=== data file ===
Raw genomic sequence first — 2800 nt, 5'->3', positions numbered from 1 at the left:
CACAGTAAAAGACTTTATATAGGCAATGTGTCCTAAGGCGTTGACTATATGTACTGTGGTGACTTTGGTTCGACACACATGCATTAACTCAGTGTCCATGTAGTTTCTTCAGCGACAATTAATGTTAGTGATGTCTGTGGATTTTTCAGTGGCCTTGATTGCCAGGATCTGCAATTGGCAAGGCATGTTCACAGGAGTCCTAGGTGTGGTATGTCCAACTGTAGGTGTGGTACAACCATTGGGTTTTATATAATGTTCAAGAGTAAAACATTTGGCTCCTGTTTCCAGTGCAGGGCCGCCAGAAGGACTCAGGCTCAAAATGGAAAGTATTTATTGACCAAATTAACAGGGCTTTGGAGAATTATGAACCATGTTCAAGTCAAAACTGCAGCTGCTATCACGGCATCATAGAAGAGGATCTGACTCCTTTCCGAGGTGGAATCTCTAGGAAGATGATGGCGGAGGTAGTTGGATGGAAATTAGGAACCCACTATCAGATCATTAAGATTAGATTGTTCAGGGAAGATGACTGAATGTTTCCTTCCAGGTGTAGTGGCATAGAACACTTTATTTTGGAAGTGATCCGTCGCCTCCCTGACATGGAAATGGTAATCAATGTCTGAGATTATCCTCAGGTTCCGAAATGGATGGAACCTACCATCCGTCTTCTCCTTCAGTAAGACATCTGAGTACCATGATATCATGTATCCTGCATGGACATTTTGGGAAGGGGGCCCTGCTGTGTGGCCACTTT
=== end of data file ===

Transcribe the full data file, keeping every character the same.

Raw genomic sequence first — 2800 nt, 5'->3', positions numbered from 1 at the left:
CACAGTAAAAGACTTTATATAGGCAATGTGTCCTAAGGCGTTGACTATATGTACTGTGGTGACTTTGGTTCGACACACATGCATTAACTCAGTGTCCATGTAGTTTCTTCAGCGACAATTAATGTTAGTGATGTCTGTGGATTTTTCAGTGGCCTTGATTGCCAGGATCTGCAATTGGCAAGGCATGTTCACAGGAGTCCTAGGTGTGGTATGTCCAACTGTAGGTGTGGTACAACCATTGGGTTTTATATAATGTTCAAGAGTAAAACATTTGGCTCCTGTTTCCAGTGCAGGGCCGCCAGAAGGACTCAGGCTCAAAATGGAAAGTATTTATTGACCAAATTAACAGGGCTTTGGAGAATTATGAACCATGTTCAAGTCAAAACTGCAGCTGCTATCACGGCATCATAGAAGAGGATCTGACTCCTTTCCGAGGTGGAATCTCTAGGAAGATGATGGCGGAGGTAGTTGGATGGAAATTAGGAACCCACTATCAGATCATTAAGATTAGATTGTTCAGGGAAGATGACTGAATGTTTCCTTCCAGGTGTAGTGGCATAGAACACTTTATTTTGGAAGTGATCCGTCGCCTCCCTGACATGGAAATGGTAATCAATGTCTGAGATTATCCTCAGGTTCCGAAATGGATGGAACCTACCATCCGTCTTCTCCTTCAGTAAGACATCTGAGTACCATGATATCATGTATCCTGCATGGACATTTTGGGAAGGGGGCCCTGCTGTGTGGCCACTTT